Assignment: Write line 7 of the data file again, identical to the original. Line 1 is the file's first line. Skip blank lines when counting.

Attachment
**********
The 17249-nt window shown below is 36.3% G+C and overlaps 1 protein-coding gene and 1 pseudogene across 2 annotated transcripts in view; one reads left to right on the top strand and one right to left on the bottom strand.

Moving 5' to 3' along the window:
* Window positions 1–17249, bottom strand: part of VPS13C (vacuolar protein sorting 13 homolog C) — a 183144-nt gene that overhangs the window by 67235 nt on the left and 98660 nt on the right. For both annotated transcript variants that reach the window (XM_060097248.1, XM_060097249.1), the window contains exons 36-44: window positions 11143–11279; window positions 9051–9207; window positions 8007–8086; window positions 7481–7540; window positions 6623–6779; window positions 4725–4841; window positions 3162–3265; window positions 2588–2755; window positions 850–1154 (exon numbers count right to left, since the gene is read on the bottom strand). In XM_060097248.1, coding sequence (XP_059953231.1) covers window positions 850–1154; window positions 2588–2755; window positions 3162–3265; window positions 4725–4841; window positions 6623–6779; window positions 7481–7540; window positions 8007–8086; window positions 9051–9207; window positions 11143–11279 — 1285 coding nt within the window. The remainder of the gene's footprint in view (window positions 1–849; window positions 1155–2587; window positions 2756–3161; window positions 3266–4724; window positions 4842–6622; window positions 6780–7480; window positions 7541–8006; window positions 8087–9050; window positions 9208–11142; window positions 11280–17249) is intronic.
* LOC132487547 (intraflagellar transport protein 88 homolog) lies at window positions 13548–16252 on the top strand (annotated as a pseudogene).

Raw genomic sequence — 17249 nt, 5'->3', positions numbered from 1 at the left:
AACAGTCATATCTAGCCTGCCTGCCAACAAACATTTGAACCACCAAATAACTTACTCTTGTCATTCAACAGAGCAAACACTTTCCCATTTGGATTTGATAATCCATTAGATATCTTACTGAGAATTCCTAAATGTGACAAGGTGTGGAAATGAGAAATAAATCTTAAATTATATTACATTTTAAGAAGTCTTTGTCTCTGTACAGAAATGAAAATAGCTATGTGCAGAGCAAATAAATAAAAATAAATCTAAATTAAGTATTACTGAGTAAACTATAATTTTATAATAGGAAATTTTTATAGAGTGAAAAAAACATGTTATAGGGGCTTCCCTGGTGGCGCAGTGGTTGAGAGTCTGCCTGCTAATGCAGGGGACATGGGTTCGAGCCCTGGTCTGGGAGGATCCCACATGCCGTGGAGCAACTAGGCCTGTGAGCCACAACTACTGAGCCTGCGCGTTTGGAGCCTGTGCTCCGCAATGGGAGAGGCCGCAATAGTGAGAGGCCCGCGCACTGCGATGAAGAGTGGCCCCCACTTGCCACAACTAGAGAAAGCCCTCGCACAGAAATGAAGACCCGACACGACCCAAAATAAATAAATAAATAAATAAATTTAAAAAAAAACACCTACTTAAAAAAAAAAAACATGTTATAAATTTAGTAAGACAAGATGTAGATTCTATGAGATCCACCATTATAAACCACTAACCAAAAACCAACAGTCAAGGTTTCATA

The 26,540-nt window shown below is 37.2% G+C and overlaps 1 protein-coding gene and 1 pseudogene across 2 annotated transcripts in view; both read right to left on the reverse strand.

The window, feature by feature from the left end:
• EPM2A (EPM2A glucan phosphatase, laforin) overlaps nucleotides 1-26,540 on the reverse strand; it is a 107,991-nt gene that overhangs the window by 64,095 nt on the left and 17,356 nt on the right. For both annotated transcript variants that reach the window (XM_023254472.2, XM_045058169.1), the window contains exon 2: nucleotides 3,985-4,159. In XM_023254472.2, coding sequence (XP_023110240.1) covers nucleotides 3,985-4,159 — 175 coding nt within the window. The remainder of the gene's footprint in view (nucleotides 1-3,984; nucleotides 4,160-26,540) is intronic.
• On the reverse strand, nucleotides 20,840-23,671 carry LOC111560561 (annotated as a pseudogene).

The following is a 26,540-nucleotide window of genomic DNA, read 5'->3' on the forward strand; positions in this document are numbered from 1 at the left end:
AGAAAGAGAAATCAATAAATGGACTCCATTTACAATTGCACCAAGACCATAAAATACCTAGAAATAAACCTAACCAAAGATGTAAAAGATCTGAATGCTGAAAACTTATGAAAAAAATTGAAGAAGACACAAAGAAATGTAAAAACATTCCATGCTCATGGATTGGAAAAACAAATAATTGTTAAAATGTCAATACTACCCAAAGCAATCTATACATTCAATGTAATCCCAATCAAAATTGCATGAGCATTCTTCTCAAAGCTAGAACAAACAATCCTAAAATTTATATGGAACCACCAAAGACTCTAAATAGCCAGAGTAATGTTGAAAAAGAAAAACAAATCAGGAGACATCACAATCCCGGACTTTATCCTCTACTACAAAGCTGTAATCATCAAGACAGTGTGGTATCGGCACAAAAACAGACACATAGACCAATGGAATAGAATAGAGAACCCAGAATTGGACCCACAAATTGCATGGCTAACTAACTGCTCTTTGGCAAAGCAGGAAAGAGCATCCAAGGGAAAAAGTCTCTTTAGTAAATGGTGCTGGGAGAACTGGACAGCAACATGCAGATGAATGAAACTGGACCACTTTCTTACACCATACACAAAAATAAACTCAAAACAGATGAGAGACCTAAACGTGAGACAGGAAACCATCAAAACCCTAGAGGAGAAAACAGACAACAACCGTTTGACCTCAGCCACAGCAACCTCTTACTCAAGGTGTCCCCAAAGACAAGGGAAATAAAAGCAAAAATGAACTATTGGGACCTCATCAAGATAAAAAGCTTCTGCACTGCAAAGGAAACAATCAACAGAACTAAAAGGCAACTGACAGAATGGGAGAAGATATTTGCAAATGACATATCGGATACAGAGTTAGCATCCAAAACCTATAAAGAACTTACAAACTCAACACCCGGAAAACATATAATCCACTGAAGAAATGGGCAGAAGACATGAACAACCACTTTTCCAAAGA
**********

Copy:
The 26,540-nt window shown below is 37.2% G+C and overlaps 1 protein-coding gene and 1 pseudogene across 2 annotated transcripts in view; both read right to left on the reverse strand.